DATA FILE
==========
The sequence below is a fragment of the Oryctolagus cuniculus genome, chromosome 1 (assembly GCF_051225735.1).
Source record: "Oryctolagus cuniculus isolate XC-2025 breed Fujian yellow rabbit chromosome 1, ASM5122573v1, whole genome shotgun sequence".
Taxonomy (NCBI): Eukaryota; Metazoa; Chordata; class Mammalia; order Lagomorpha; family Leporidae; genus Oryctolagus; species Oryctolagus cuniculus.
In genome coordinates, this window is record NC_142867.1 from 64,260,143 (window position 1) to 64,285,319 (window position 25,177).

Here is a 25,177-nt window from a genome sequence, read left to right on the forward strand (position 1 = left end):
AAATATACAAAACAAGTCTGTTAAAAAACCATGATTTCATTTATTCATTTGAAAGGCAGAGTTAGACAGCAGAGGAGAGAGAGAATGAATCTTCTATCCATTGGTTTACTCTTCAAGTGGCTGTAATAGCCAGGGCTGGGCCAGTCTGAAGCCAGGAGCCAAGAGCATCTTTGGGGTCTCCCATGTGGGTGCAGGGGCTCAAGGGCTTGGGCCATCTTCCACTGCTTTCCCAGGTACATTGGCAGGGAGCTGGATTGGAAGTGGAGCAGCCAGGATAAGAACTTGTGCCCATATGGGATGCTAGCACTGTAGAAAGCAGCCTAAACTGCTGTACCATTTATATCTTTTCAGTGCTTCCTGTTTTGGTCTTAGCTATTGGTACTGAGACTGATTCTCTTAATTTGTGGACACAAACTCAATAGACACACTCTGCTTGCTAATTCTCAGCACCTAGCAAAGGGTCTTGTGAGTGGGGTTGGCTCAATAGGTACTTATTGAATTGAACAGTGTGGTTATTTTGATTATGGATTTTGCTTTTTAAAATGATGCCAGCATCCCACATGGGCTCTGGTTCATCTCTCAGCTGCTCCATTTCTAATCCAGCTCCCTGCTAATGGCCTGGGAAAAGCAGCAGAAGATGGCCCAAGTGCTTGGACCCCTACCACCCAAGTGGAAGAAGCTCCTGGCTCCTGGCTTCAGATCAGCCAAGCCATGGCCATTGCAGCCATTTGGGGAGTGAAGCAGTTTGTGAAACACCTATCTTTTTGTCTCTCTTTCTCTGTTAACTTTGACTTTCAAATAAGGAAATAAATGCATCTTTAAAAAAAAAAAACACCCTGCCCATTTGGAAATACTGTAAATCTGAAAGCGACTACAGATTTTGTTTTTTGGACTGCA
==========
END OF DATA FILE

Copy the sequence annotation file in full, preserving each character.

The sequence below is a fragment of the Oryctolagus cuniculus genome, chromosome 1 (assembly GCF_051225735.1).
Source record: "Oryctolagus cuniculus isolate XC-2025 breed Fujian yellow rabbit chromosome 1, ASM5122573v1, whole genome shotgun sequence".
Taxonomy (NCBI): Eukaryota; Metazoa; Chordata; class Mammalia; order Lagomorpha; family Leporidae; genus Oryctolagus; species Oryctolagus cuniculus.
In genome coordinates, this window is record NC_142867.1 from 64,260,143 (window position 1) to 64,285,319 (window position 25,177).

Here is a 25,177-nt window from a genome sequence, read left to right on the forward strand (position 1 = left end):
AAATATACAAAACAAGTCTGTTAAAAAACCATGATTTCATTTATTCATTTGAAAGGCAGAGTTAGACAGCAGAGGAGAGAGAGAATGAATCTTCTATCCATTGGTTTACTCTTCAAGTGGCTGTAATAGCCAGGGCTGGGCCAGTCTGAAGCCAGGAGCCAAGAGCATCTTTGGGGTCTCCCATGTGGGTGCAGGGGCTCAAGGGCTTGGGCCATCTTCCACTGCTTTCCCAGGTACATTGGCAGGGAGCTGGATTGGAAGTGGAGCAGCCAGGATAAGAACTTGTGCCCATATGGGATGCTAGCACTGTAGAAAGCAGCCTAAACTGCTGTACCATTTATATCTTTTCAGTGCTTCCTGTTTTGGTCTTAGCTATTGGTACTGAGACTGATTCTCTTAATTTGTGGACACAAACTCAATAGACACACTCTGCTTGCTAATTCTCAGCACCTAGCAAAGGGTCTTGTGAGTGGGGTTGGCTCAATAGGTACTTATTGAATTGAACAGTGTGGTTATTTTGATTATGGATTTTGCTTTTTAAAATGATGCCAGCATCCCACATGGGCTCTGGTTCATCTCTCAGCTGCTCCATTTCTAATCCAGCTCCCTGCTAATGGCCTGGGAAAAGCAGCAGAAGATGGCCCAAGTGCTTGGACCCCTACCACCCAAGTGGAAGAAGCTCCTGGCTCCTGGCTTCAGATCAGCCAAGCCATGGCCATTGCAGCCATTTGGGGAGTGAAGCAGTTTGTGAAACACCTATCTTTTTGTCTCTCTTTCTCTGTTAACTTTGACTTTCAAATAAGGAAATAAATGCATCTTTAAAAAAAAAAAACACCCTGCCCATTTGGAAATACTGTAAATCTGAAAGCGACTACAGATTTTGTTTTTTGGACTGCA